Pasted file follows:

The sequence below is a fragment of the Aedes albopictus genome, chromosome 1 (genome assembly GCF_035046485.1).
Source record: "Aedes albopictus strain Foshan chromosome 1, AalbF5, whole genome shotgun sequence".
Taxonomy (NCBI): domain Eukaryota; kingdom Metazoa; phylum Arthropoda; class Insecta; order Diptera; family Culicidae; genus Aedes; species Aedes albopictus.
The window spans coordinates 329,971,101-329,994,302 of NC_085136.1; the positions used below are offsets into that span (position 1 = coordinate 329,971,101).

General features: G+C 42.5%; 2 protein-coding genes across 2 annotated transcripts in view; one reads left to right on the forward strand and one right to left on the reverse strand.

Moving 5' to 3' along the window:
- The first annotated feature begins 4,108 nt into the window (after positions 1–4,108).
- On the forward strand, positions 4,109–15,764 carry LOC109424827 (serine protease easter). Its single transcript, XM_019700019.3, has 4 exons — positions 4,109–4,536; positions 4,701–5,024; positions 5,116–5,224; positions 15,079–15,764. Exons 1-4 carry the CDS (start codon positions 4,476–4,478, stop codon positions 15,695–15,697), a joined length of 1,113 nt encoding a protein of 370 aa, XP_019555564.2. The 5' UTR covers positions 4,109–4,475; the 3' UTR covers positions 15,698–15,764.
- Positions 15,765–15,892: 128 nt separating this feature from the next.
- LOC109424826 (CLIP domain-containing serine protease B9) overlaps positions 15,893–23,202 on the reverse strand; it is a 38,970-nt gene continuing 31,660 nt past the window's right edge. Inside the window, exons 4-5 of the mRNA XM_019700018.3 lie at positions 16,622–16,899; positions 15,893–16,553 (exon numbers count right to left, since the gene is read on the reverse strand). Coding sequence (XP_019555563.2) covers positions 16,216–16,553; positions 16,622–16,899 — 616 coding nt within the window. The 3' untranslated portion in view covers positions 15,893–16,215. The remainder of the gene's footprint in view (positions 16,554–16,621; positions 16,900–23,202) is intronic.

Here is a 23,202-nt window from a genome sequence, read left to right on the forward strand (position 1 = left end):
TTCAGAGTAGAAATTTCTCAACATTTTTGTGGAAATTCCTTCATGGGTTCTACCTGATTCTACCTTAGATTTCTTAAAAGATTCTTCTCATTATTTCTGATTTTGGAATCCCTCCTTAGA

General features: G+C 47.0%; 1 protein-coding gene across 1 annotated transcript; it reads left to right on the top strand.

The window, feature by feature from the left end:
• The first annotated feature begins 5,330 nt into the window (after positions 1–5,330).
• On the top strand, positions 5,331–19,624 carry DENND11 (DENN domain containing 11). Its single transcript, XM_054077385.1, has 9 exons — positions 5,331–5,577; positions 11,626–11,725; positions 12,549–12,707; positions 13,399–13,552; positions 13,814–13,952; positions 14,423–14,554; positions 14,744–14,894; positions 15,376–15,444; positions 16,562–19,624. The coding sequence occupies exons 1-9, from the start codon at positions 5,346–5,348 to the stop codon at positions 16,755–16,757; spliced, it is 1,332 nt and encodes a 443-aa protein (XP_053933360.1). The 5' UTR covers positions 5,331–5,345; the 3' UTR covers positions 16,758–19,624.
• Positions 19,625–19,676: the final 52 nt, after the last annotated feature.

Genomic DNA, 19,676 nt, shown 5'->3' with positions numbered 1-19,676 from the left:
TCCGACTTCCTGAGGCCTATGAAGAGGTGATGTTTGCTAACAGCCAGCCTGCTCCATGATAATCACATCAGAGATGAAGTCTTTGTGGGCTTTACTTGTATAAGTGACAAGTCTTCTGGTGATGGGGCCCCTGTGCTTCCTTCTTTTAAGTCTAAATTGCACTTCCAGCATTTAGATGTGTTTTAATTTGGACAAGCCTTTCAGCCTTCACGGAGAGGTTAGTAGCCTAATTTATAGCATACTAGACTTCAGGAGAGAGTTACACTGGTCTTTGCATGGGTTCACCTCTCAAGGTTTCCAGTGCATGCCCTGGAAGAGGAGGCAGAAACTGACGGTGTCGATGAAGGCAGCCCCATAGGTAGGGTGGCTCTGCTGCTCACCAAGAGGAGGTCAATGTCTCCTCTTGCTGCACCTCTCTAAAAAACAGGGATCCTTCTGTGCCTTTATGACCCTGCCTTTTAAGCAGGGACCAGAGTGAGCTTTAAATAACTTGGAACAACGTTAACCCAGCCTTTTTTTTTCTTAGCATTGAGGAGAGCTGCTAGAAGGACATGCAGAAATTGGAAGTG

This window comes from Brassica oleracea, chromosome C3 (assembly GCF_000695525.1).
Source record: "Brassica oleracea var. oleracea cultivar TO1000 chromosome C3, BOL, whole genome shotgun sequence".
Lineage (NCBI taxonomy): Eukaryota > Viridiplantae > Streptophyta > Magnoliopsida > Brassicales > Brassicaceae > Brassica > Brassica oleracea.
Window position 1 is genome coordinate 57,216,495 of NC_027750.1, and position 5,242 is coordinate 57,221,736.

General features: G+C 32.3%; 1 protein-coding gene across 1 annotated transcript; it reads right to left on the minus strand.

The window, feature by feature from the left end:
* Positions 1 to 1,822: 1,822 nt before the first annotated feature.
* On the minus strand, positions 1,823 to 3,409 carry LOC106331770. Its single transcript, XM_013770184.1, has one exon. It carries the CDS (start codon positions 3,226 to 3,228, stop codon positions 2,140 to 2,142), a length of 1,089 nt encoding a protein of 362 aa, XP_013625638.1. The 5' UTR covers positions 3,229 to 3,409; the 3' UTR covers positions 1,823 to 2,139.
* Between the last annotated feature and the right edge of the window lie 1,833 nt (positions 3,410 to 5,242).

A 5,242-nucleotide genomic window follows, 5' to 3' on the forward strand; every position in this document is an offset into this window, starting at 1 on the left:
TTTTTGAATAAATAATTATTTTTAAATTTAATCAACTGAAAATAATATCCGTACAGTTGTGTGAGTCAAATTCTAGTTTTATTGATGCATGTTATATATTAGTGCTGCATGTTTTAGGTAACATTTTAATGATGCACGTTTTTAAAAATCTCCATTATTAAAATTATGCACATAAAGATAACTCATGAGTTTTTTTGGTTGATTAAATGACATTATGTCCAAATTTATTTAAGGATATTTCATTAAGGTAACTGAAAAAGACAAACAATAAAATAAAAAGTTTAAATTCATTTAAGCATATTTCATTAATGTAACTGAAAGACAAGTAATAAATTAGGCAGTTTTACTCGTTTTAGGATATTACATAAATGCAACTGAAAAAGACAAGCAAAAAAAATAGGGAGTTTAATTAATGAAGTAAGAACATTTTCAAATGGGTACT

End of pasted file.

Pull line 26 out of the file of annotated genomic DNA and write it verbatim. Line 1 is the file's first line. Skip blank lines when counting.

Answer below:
* Positions 1 to 1,822: 1,822 nt before the first annotated feature.